The debt ceiling deal reached between President Joe Biden and House Speaker Kevin McCarthy in late May clawed back $400 million in workforce grants for local public health workers who fight infectious diseases, including sexually transmitted infections.
“It’s a critical alarm for us,” said Megan McClaire, chief deputy director of the Los Angeles Public Health Department, which was slated to receive $6.6 million in grants annually over the next two years. “We’re hoping that this is the worst of it.”
Expanding California’s public health workforce will take time
Even with the post-pandemic surge in funding and expanded public health programs at universities, such investments are not going deliver immediate, “microwave results,” said Sara Bosse, director of the Madera County Department of Public Health.
“They’re going to be slow-cooked, pull-apart tri-tip results,” she said. “It’s going to be worth the wait.”
Many health professionals took early retirement or left the field, burned out by the pandemic-era’s long hours and low pay, as well as trauma from intimidation and harassment.
More than half of U.S. public health workers reported at least one symptom of post-traumatic stress disorder as a consequence of the COVID-19 pandemic, according to a 2022 survey of nearly 45,000 state and local employees. They said they were contemplating leaving because of high levels of stress.
Meanwhile, the majority of graduates with public health degrees are going into the private sector, where funding tends to be more stable and salaries are higher. Only about a fifth of those with public health degrees are pursuing a career in government, according to the Association of Schools and Programs of Public Health.
Awais Khan, 29, of Sacramento, recently found himself making that decision. Khan graduated from UC Davis with a Masters in Public Health in 2021 and now works as a clinical educator for Dignity Health, the California-based non-profit hospital system.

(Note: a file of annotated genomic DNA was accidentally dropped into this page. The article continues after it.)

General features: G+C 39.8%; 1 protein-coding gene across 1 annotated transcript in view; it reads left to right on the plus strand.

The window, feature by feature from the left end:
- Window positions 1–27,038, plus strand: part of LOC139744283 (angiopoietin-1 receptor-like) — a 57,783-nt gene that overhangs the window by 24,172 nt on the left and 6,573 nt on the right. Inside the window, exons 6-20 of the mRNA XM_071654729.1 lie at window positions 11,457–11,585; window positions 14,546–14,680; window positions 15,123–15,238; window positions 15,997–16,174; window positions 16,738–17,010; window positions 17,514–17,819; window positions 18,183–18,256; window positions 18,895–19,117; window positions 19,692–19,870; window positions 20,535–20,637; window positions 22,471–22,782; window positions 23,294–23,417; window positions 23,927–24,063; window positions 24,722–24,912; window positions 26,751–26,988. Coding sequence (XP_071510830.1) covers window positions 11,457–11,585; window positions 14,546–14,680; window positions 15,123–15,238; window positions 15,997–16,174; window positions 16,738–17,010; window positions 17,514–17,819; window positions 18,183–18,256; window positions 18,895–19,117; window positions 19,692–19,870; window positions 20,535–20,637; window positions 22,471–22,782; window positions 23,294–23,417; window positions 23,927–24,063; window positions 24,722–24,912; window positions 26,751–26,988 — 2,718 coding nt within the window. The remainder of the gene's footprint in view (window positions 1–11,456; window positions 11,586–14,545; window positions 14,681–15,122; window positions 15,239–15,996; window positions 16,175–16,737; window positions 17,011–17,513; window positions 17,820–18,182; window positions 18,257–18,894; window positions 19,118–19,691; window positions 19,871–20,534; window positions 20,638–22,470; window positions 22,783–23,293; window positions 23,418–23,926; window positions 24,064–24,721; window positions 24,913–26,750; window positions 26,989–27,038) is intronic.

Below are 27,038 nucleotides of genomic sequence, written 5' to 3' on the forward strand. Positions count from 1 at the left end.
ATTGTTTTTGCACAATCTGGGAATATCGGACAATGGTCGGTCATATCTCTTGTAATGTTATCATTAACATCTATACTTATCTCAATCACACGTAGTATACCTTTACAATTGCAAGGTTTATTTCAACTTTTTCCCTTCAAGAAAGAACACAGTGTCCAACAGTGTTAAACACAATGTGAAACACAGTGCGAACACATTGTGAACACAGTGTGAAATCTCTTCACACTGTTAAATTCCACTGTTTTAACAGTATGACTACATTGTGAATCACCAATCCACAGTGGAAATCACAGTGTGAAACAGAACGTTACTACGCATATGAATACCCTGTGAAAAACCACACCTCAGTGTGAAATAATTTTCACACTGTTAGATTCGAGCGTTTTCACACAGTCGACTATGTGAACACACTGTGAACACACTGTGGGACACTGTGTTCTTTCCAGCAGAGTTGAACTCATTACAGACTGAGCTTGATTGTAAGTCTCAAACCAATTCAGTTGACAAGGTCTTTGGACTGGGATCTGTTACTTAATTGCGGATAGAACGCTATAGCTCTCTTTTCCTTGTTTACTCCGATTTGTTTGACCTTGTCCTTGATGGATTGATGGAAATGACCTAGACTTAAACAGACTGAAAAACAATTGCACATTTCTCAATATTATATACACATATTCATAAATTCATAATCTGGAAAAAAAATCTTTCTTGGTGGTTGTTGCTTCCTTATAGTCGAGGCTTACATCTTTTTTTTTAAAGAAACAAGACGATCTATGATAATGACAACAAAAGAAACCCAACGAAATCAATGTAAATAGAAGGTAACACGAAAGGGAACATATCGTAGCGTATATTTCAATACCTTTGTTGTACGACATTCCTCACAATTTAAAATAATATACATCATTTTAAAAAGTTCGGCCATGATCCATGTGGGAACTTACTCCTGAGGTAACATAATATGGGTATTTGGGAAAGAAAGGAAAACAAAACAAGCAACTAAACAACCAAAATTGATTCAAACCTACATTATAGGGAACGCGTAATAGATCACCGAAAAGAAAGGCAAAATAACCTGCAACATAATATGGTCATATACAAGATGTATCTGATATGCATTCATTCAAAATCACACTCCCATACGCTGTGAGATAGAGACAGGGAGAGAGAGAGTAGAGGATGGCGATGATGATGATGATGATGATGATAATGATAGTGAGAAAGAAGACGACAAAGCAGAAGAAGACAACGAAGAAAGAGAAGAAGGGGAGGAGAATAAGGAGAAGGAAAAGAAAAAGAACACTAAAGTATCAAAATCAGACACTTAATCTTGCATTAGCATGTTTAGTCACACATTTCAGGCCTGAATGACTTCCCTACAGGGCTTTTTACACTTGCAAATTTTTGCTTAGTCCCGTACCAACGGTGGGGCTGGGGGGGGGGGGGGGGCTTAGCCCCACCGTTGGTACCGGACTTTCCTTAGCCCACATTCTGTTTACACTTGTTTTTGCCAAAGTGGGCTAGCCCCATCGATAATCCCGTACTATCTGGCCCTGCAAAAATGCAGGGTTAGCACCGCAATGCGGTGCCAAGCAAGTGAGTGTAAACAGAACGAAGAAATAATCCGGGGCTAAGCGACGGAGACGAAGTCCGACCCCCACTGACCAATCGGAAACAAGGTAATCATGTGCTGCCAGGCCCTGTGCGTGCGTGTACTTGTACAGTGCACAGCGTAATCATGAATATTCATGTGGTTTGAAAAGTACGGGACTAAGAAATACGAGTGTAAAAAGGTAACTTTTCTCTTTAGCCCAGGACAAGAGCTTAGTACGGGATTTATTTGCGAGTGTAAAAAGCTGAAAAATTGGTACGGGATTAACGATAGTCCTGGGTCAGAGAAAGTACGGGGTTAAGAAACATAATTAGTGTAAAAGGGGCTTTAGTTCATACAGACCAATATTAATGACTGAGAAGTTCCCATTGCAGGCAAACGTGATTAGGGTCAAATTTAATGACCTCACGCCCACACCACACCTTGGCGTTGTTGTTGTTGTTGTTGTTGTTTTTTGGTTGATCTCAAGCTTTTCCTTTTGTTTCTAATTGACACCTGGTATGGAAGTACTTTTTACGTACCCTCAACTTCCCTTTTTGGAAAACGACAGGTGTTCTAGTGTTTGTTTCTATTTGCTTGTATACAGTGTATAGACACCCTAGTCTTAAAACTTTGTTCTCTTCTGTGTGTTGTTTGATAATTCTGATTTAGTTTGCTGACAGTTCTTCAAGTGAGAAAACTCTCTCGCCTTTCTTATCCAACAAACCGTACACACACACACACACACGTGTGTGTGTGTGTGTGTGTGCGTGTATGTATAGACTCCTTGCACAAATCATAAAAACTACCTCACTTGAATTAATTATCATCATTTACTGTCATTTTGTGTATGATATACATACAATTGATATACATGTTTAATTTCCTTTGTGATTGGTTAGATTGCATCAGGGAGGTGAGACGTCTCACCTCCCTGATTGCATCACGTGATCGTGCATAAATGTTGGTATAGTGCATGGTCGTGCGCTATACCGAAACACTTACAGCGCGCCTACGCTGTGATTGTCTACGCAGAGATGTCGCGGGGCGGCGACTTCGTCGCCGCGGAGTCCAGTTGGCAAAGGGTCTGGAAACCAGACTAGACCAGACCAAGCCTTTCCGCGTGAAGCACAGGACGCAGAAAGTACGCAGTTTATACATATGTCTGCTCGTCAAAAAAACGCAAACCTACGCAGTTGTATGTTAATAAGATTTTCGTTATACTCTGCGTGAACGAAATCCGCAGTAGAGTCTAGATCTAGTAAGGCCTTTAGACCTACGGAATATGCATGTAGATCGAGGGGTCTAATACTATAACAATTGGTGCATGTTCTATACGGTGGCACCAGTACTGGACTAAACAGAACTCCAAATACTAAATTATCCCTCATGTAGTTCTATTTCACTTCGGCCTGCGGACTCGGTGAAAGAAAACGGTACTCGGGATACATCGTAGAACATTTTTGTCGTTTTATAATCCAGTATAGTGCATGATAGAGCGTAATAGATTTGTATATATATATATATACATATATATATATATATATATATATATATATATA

As his time at UC Davis wound down, Khan considered a range of career opportunities, including public health, healthcare and academia. He was offered two positions – one at UC Davis and another at Dignity Health. The position at Dignity paid almost double what he was offered at the university and what he saw listed on public agency job boards.
“I loved both of them honestly but I couldn’t continue with Davis knowing that I could do that much better somewhere else,” Khan said, adding that he’s “never looked back.”
A history of underfunding for public health
State and local public health agencies were thrust into the pandemic after years of chronic underfunding. Federal and state support had been flat for a decade, according to the study by CDPH’s Future of Public Health Workgroup. Across the country, funding dropped 16% over the past decade and agencies lost a quarter of their workforce, the report also found.
The leader of Sacramento County’s public health department said a history of under-investment left the agency unprepared.
Most of the responsibility for infection control fell to a handful of people on the core public health team, who ended up working long hours and through the weekends. The department also relied heavily on volunteer medical professionals to staff test sites and vaccination clinics, as well as answer phones and emails.
“There were just a few of us that had the expertise and experience to be able to do the work that was required,” said Dr. Olivia Kasirye, public health officer for Sacramento County. “I think that contributed to a lot of exhaustion and burnout that we were seeing.”
Felicia Barbato, who has worked as a health facilities evaluator nurse for CDPH for 12 years, said the stress of the COVID-19 pandemic exacerbated the “revolving door” of people leaving her division.
“I really worry about what’s going to happen during the next pandemic,” said Barbato, who serves on the bargaining committee for SEIU Local 1000, which is currently negotiating a new contract with hopes of securing unprecedented raises.
The base salary range for state evaluator nurses is a little under $78,000 to just over $102,000, according to CalHR records. By contrast, the mean wage for a private registered nurse in the San Francisco and East Bay area was just under $165,000 in 2022, according to the Bureau of Labor Statistics. In the Sacramento area, it is about $145,000.
When colleagues leave, as Seifert plans to, Barbato said she ends up shouldering their unfinished work. And now that her workload is higher, Barbato has less time to dedicate to each audit or complaint before having to move on to the next one. The time crunch forces her to sometimes “cut corners” and not make as many follow-up calls or review additional documents.
“There’s no end. You never get to a point where you go, ‘Oh, I got all my work done,’” Barbato said. “It’s incredibly demoralizing.”
Seifert understands the additional weight her colleagues will have to carry in her absence. But as a recently divorced single mother, she said the career move is necessary to plan for her and her children’s future.
“I don’t really have a choice,” she said. “Financially, I have to go.”